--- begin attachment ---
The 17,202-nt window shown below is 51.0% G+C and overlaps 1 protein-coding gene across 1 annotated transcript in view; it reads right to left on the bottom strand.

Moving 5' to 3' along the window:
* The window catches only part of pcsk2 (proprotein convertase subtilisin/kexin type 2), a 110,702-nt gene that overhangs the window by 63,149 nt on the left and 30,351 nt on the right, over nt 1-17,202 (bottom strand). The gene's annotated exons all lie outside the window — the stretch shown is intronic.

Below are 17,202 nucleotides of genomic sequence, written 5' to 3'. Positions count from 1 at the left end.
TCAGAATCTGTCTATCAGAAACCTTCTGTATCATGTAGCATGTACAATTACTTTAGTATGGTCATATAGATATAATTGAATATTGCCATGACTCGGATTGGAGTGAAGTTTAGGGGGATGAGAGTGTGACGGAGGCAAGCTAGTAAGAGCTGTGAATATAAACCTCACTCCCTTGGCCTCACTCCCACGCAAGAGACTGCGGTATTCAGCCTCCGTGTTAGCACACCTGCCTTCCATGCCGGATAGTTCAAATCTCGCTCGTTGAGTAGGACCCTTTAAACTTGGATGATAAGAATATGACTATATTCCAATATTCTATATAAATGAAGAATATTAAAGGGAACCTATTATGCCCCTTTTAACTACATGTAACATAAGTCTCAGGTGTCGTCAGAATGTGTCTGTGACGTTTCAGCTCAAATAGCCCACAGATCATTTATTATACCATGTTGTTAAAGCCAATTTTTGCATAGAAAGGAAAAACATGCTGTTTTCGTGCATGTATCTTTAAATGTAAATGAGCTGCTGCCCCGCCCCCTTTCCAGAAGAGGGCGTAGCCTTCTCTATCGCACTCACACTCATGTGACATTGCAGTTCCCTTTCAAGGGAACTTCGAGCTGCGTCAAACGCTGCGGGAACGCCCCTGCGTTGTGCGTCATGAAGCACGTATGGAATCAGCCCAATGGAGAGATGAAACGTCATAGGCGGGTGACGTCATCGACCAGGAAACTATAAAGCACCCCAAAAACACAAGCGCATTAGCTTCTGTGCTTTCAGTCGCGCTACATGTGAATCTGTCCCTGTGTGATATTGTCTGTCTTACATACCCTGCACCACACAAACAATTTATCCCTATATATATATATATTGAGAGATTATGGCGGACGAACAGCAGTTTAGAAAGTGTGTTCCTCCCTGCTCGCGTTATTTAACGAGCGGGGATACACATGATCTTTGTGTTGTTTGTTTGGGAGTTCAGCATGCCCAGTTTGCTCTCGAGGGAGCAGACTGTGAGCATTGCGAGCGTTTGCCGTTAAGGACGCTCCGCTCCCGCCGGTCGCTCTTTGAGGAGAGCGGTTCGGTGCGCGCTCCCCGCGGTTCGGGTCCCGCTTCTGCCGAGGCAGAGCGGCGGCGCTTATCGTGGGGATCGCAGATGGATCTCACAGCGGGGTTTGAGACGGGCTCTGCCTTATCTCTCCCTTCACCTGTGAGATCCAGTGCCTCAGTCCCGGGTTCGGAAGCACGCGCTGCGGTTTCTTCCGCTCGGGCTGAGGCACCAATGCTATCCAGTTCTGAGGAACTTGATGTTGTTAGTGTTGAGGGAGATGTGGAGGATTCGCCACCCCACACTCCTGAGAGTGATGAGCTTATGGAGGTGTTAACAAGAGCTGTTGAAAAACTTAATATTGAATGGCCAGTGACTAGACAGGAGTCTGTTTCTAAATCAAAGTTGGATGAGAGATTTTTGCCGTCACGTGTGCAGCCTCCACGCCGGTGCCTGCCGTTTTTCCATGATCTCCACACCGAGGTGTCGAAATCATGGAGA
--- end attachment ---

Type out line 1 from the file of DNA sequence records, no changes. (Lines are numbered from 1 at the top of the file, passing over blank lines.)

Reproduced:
The 17,202-nt window shown below is 51.0% G+C and overlaps 1 protein-coding gene across 1 annotated transcript in view; it reads right to left on the bottom strand.